Another critic of the study was North Carolina-based statistician S. Stanley Young of the National Institute of Statistical Sciences, who wrote Gov. Schwarzenegger in July 2008 and noted that “none of the authors are professional statisticians.”

“Some are trained in epidemiology,” he added. “It is useful to know that the track record of epidemiologists in the use of statistics to make claims that are reproducible is very poor.” Four months later, a month before the ARB voted on the regulation, Young was told by the Schwarzenegger administration that Tran held a doctorate in statistics from UC Davis.

The ARB stands behind the scientific validity of Tran’s study, as does Telles.

James Goldstene, the ARB’s executive officer, said the report “went through three levels of formal, independent, external peer review before the report was finalized, and did not rely on the health research or original work of ARB staff.” Goldstene said the findings were then reviewed again when the ARB asked its 10 expert advisers to examine the report – nine stood by their earlier findings, and one did not respond. The ARB staff provided copies of the comments of Peters and Goldstene.

The board notes that the study ultimately was peer-reviewed by a number of experts, “with all reviewers finding out it was methodology scientifically sound and reasonable.” But because the report “provides input into the regulation, which in turn results in increased regulations to the trucking industry (whose affects are far reaching), the credibility of the lead author and project coordinator is paramount,” the ARB noted in its adverse action report.

The ARB, the nation’s premier air-quality enforcer, makes far-reaching decisions that often directly affect the pocketbooks of business, manufacturing, transportation and other interests. The board’s regulations are followed closely by other states, particularly in the heavily populated and industrialized Northeast.

Because its regulations have a fiscal impact, the ARB often is targeted by well-heeled interests seeking to soften, or block entirely, its regulations.

The diesel regulation was hotly opposed by the trucking industry and a number of strapped school-transportation offices, among others, and supported by health advocates and environmentalists. The rule was approved after a series of public hearings and contentious debate.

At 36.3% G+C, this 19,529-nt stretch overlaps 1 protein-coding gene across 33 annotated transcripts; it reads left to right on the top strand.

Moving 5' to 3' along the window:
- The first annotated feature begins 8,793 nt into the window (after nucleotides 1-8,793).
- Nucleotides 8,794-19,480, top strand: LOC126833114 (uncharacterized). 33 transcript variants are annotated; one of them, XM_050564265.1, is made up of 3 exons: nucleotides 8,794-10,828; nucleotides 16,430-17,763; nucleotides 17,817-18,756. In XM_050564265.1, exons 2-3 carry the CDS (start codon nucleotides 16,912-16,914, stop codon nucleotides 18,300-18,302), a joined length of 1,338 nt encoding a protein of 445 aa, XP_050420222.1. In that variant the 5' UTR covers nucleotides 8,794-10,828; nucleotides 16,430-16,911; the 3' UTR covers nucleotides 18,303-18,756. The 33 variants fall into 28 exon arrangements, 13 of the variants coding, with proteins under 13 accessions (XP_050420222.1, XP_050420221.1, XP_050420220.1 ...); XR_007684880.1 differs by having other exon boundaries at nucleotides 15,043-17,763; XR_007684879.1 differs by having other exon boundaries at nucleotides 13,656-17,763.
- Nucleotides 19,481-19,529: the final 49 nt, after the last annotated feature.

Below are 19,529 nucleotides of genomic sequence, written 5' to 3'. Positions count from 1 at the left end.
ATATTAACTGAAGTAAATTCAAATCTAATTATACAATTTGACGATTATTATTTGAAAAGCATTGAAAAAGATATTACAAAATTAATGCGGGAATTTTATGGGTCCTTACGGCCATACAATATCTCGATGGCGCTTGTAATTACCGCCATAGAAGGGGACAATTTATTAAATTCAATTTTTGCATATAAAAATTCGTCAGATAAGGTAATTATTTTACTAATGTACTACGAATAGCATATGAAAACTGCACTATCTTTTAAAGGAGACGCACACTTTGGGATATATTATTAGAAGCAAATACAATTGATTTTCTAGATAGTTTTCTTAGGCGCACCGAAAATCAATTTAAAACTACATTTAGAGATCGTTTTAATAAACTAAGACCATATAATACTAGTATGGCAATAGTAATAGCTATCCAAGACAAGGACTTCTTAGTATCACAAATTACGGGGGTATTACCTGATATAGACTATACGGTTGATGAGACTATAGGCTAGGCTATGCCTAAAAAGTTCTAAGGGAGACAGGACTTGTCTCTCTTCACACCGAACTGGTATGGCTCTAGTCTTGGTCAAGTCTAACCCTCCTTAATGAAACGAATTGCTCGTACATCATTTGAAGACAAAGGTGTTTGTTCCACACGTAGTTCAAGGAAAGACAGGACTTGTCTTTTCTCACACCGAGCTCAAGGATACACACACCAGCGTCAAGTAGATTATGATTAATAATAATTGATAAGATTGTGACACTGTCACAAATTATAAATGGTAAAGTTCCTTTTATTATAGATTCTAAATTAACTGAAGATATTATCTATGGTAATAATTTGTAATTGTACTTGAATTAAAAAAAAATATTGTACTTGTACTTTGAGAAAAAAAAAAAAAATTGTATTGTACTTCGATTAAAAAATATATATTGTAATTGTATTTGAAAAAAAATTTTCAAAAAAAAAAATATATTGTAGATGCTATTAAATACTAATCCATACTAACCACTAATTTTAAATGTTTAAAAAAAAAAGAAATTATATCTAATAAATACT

The ARB estimated the economic impact of the regulation at $4.4 billion to $5.4 billion, an amount that reflects the costs of equipping trucks with anti-pollution devices that can cost $20,000 each. The regulation will be phased in over a decade.

The ARB said the regulation would curb the documented health impacts of diesel soot, which results in some 1,000 premature deaths annually in California, 320,000 cases of asthma-related illnesses, 2,400 hospital admissions and 2 million lost workdays. Health care costs associated with diesel soot run in the “tens of billions of dollars.”

Telles said “the scientific validity of the report is not the issue, but rather at issue is a fundamental violation of procedure. Failure to reveal this information to the board prior to the vote not only casts doubt upon the legitimacy of the truck rule but also upon the legitimacy of CARB itself.”

The phased-in rule requires truck owners, starting in 2011, to install diesel soot filters on their rigs, with nearly all vehicles upgraded by 2014. Truck owners also must gradually replace engines older than the 2010 model year during a 10-year schedule from 2012 through 2022.

Want to see more stories like this? Sign up for The Roundup, the free daily newsletter about California politics from the editors of Capitol Weekly. Stay up to date on the news you need to know.

Sign up below, then look for a confirmation email in your inbox.


Support for Capitol Weekly is Provided by: